El Paso leaders’ attempts for resurrecting the Speaking Rock Casino seem to be headings towards a dead end this year. Chente Quintanilla, the State Representative, presented the first of more than a dozen bills on Tuesday before a House committee which seeks to expand gambling in the state by proposals like the placement of slot machines at race tracks, establishing casinos like those in Las Vegas and giving Indian tribes the permission to resume gaming operations. While explaining the bill, Quintanilla spoke about allowing the people of the state to have a vote on the matter. The bill requires a constitutional amendment in the state which leaves the decision of allowing gambling to the respective counties.
The government in Texas faces a shortfall in their budget worth almost $27 billion and many have suggested revenue from taxes imposed on casinos and slot machines as a way for lessening this deficit to an extent. However, there is a very slim chance that the gambling legislation will actually make it through the two houses of Legislature. Members of the House Licensing and Administrative Procedures Committee are quite receptive for this bill, which will be considered by the full house, to be passed. However, the bill will go to Texan voters for final approval only if it gets two thirds of the votes in its favor in both the houses and the Senate.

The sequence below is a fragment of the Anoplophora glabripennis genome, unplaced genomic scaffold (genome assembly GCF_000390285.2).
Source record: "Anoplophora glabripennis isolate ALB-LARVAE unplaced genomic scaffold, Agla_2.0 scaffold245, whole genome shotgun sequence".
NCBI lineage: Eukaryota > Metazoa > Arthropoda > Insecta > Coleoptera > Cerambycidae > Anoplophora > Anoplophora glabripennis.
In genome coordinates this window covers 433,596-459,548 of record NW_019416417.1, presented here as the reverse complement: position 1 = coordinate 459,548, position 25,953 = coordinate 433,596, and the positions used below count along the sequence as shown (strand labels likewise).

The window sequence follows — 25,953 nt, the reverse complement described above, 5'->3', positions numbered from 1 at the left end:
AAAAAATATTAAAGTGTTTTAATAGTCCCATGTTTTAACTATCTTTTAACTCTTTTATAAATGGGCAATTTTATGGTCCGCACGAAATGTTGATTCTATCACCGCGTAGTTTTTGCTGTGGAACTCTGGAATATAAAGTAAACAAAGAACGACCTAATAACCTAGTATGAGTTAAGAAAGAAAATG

However, many state leaders have come out and made public comments which indicate that attempts to rally votes might be futile in the legislature, which is controlled by the Republicans. Joe Strauss, the House Speaker recently said that Texans will not be gambling soon in their own state. Gov. Rick Perry and Lt. Gov. David Dewhurst have both publicly voiced their opinions in opposition to the legislation which legalizes gambling. According to state Senator Robert Duncan, even in the case that the bill is passed by the House, there is no support to move it in the Senate.